PT: Which is your favourite Triathlon course?

Mel: Phuket! It’s amazing. The swim starts off in the beautiful clear warm ocean. You then run out of the beach, up and over a hill and then dive into the lagoon and swim across to the other side. The bike course winds through the streets of Phuket, along the coast line and up and over a highway – where you actually have to dismount and run your bike over the bridge. It also incorporates some crazy steep climbs where many of the slower athletes will have to get off their bike and walk it up the hills. The run is then a bit of everything. Cross country, road, sand. And if your lucky enough to win it you get to run down the finish chute with the baby elephant.

PT: What makes you race better? Food? Rest? Training? Goal Setting?

Mel: All of the above. You need a goal to perform at your best. Something to aim for. Obviously we all need to train. You just need to work out what works for you… how much and what intensity. And then just as important as the training is the rest/recovery side. I will get a massage once a week. I also get regular physio by my husband/coach/physio Jared. And nutrition is also a major part of having a great performance. Your food is your fuel. You need to fuel your body right.

PT: What are more important, the training/preparation or the bike and equipment?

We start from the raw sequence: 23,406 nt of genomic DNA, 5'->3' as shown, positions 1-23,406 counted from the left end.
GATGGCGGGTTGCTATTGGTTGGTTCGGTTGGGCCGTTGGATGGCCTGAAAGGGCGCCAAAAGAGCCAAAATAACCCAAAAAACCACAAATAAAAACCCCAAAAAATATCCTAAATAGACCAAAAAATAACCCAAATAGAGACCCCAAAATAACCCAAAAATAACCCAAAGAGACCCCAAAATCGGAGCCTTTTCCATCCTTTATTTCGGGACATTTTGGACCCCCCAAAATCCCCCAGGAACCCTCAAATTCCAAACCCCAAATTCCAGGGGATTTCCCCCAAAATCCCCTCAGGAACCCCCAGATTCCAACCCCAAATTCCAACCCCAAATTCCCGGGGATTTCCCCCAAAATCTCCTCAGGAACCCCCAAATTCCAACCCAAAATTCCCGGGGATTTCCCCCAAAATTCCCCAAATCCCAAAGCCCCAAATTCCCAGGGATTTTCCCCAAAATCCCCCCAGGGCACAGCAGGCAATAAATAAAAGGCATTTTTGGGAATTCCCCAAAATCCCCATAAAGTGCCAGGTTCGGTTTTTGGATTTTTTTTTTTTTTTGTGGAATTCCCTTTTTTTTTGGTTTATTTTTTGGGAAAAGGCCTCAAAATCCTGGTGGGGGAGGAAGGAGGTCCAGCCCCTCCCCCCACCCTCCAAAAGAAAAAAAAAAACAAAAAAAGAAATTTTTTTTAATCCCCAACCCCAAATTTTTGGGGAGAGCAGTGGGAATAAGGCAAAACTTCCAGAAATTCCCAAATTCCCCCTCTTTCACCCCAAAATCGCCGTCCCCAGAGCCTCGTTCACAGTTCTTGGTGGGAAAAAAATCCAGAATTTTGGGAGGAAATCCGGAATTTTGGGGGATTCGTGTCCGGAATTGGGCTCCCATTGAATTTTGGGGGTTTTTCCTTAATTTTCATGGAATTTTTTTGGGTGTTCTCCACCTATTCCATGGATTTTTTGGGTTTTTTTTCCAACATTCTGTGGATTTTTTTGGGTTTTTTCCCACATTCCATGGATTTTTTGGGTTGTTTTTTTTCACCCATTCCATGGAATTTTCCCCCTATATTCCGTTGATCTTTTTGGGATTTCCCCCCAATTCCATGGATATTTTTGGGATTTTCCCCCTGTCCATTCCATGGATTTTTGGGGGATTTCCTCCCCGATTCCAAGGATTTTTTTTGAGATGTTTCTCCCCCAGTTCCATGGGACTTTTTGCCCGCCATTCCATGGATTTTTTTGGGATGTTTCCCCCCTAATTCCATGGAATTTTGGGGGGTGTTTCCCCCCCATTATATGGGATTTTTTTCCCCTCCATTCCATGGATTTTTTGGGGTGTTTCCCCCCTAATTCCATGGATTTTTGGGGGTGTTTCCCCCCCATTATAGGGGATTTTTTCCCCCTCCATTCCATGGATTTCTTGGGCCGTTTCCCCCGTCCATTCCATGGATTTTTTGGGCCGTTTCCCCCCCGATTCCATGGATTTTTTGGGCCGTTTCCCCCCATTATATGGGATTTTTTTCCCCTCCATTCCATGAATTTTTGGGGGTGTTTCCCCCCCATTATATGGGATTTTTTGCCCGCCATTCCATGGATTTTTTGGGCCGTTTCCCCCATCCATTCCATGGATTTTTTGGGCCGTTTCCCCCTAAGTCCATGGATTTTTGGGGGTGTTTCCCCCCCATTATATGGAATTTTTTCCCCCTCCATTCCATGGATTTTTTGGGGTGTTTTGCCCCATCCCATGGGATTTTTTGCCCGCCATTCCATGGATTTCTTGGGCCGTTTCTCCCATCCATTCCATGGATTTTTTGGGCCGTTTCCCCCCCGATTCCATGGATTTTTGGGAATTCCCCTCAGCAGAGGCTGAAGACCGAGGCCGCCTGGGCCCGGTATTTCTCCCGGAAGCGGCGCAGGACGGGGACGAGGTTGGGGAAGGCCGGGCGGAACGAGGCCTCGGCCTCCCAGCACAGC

Mel: Definitely the training and prep. Good equipment helps but if you haven’t done the hard work no fancy equipment is going to help you. I won my first triathlon on an aluminium framed road bike that was two sizes too big. I was in a borrowed wetsuit that was ginormous. But I’d done the work and I wanted the win. Training your mental strength is just as important as physical. If you think you cannot win, you will never succeed.

PT:  What are you planning on doing when you finish racing?

Mel: I’ve only just started this sport so I haven’t thought about that yet but I’d love to stay involved in triathlon – maybe do some stuff with the media side of the sport. I love watching a triathlon as much as I enjoy racing it myself so I hope I can still be involved in some way after I finish competing.

PT: Any tips for pedaltorque readers who want to ride better?

Mel: Firstly get a good base. Clock up the long miles. These don’t have to be fast or intense. Just time on the bike. Once you have a good base, your aerobically fit, you can add in the intense workouts. Race pace efforts on the flat or hill repeats are a good way of building strength and speed.

PT: Finally, what do you hope to achieve in 2014?

Mel: I hope to hold onto my world champion title!

Melissa thanks so much for your time.  Congratulations on a terrific 2013 season.  From all the team at pedaltorque, we wish you all the very best for 2014 and the up and coming season.

Pedal Hard..

Haydn Thomas:


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Haydn has been bitten by the cycling bug and bitten hard. Like most Aussie kids, he grew up riding his beloved chrome BMX before moving onto a Mountain Bike. Haydn describes his transition onto a road bike as a Renaissance and since that time has never looked back. If not riding the awesome roads of Queensland’s Sunshine Coast, Haydn can often be found photographing local cycling events. As Pedaltorque co-founder, Haydn is responsible for editing and photography. He rides a Specialized Tarmac.